Lolo Jones

Aja Evans wins bobsled national push championship; Lauryn Williams 3rd, Lolo Jones 5th

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There’s still a long way to go to Sochi, but Aja Evans made an early statement in the competition to make the U.S. Olympic women’s bobsled team by winning a second straight national push championship Thursday.

The national championships combined times of two pushes in Calgary, Canada, to determine standings. The results will help determine the selection of the national team for races this fall.

Evans won with a two-run total of 10.931 seconds. Two-time world medalist Katie Eberling came in second, .06 behind, followed by recent track and field convert Lauryn Williams

Williams, 29, the 2004 Olympic silver medalist in the 100 meters, retired from track in June and was convinced to try the new sport by Lolo Jones. 2010 Olymipan Emily Azevedo was fourth, followed by Jones in fifth.

The push athletes are bidding to make the Olympic team, which will likely be made up of three two-woman sleds. Evans, a former collegiate sprinter, medaled in the last two World Cups of the 2012-13 season, her first in the sport.

“I definitely feel more confident this year after my performances last season, and just having a year of sliding under my belt gives me some added confidence,” Evans said in a U.S. Bobsled and Skeleton Federation release. “I’m more aware, and I know what to expect this season. Now I can focus on the things that matter, like my technique. I think I can be more explosive off the block, so I’m going to continue working on that with hopes of mastering it before the season.”

Eberling, like Evans, would be a favorite for the Olympic team if it was named today. She won silver with pilot Elana Meyers at the world championships in St. Moritz, Switzerland, in January.

“This is the first stage of a long season ahead, so I’m pretty happy with how I performed,” Eberling said. “It’s a different feeling now that I’ve been in the sport for two years, because there’s an expectation to do well now.”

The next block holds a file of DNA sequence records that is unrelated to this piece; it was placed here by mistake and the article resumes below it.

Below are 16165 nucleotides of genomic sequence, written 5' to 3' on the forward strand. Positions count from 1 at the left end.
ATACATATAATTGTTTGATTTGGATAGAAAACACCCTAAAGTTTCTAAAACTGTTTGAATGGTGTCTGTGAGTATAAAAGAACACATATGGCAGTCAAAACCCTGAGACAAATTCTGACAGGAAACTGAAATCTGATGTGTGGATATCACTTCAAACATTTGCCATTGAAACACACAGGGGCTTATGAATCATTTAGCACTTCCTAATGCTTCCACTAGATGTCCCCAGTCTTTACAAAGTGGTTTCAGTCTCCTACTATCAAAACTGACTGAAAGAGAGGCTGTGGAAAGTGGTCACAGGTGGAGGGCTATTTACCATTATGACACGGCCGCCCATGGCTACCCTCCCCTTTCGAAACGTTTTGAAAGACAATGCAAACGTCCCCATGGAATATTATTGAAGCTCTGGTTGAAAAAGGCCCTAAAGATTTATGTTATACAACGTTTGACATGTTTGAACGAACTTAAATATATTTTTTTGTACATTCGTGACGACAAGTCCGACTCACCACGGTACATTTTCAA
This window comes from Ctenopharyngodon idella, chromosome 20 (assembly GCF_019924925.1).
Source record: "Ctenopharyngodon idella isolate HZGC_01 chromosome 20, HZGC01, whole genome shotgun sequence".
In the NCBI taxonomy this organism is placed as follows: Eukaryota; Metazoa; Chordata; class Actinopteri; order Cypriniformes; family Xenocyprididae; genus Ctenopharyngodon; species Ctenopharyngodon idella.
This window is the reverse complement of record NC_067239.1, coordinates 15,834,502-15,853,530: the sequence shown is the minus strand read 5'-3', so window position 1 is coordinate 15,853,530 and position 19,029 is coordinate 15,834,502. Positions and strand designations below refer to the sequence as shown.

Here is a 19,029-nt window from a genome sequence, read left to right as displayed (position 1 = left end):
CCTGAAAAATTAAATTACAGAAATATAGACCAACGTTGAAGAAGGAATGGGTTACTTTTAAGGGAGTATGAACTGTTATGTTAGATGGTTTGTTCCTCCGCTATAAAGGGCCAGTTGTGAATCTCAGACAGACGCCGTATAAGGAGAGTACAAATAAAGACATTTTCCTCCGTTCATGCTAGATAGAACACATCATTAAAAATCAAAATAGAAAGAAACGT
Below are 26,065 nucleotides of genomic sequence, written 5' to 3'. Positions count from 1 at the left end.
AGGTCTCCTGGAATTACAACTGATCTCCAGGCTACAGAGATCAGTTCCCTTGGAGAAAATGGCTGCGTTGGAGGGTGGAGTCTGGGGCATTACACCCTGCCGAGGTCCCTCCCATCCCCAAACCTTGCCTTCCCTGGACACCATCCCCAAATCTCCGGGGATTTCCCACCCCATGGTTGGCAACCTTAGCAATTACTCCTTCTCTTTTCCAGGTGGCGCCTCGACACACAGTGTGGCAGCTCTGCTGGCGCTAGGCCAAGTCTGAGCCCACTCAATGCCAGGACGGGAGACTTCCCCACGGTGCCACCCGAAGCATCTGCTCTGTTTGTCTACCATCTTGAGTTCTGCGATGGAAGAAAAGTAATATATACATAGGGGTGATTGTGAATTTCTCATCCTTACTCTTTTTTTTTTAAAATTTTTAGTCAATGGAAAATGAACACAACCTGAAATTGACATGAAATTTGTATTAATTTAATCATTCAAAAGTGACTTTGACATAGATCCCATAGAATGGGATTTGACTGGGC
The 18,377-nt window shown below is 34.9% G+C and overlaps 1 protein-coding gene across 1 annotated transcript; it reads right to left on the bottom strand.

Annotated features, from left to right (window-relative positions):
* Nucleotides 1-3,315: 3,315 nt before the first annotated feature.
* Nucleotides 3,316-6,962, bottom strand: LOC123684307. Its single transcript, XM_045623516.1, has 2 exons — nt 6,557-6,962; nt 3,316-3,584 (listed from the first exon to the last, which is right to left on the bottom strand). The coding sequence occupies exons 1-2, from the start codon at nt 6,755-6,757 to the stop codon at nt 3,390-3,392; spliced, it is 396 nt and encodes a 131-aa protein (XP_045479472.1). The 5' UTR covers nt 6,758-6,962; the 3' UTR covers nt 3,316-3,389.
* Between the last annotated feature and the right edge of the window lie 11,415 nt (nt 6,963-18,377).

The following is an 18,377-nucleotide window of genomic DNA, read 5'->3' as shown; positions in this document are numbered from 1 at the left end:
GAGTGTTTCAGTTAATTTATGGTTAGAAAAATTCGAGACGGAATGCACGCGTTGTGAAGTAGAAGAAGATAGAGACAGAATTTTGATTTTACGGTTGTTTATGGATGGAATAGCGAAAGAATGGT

If the U.S. qualifies a third sled for Sochi, which it should, the competition could be tight among the push athletes. Azevedo and Jones were the third and fourth women during the last World Cup season. Williams could be a wild card as she gets used to the ice.

“I am very eager to make the most of the next eight weeks and learn as much as possible,” Williams said. “I want to be a bobsledder.”

The World Cup season begins in Calgary in late November. Results will help determine how many sleds the U.S. will qualify for Sochi and which athletes will make the Olympic team, which was named in mid-January for the 2010 Games.

Drivers and push athletes are planned to pair up for a competition Saturday, according to The Associated Press.

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Yuzuru Hanyu opens Olympic season with record score

Yuzuru Hanyu
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A sore knee didn’t hold Yuzuru Hanyu back. A record score to open his Olympic season.

The Olympic and world champion from Japan hit a pair of quadruple jumps in his short program at the Autumn Classic, a lower-level event in Montreal.

He was rewarded with 112.72 points, the highest short program score recorded under the 13-year-old judging system. Video is here.

It looked like a home competition for Hanyu.

Upon finishing, he bowed toward one set of bleachers (maybe a dozen rows) at the Sportsplexe Pierrefonds. More than two dozen Japanese flags made it hard to see most of the faces.